TAIPEI (Reuters) – Taiwan central bank governor Yang Chin-long said on Thursday that the United States may label the island a currency manipulator as it has already met Washington’s three main criteria for making such a decision.
Yang, answering lawmaker questions in parliament, added that if this happens it would not be too serious and that there would be no immediate disadvantage for Taiwan and they did not expect to be subject to so-called “Section 301” measures that might lead to tariffs.
Yang said it’s important to communicate with the United States about the reasons for Taiwan’s strong currency, including the U.S. quantitative easing policy and the effects of the China-U.S. trade war, which have boosted exports of Taiwan tech and expanded its trade surplus with the United States.
The Taiwan dollar’s 5.6% gain against the greenback last year was among the strongest in Asia and it has continued to rise this year on the back of booming exports and a rebounding economy, though Yang saw signs for optimism.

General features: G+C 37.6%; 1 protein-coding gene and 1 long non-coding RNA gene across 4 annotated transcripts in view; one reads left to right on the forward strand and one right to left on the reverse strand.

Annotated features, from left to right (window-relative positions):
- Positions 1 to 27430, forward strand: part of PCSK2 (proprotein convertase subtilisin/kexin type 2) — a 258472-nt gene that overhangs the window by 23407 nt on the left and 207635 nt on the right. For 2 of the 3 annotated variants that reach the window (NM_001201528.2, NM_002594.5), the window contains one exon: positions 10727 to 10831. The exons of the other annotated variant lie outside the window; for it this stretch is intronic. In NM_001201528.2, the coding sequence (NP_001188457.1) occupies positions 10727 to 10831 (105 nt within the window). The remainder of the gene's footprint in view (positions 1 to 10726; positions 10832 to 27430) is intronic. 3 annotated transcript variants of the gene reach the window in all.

“The U.S. dollar has recently been strong, and the Taiwan dollar exchange rate has been close to equilibrium. This is a good phenomenon,” he said.
Taiwan’s central bank announced on Wednesday a large spike in its currency intervention spending last year, possibly putting the trade-dependent island in Washington’s crosshairs to be labelled a manipulator.
Taiwan has now reached three of the criteria Washington uses to label a country a currency manipulator, including how much it spent on currency intervention in 2020.
Taiwan’s trade surplus with the United States hit $29.9 billion in 2020, according to official data, almost $7 billion more than in 2019, while the current account surplus last year was around 11% of GDP. Both exceed by a wide margin Washington’s criteria for labelling a country a currency manipulator.
Taiwan’s tech-focused economy has benefited from global demand for laptops, tablets and other equipment to support the work-from-home boom during the COVID-19 pandemic.
Yang said he foresaw a “V-shaped” recovery for the economy this year, and that they would likely revise up their growth forecast at next week’s quarterly meeting.
(Reporting by Liang-sa Loh; Writing by Ben Blanchard; Editing by Christian Schmollinger & Shri Navaratnam)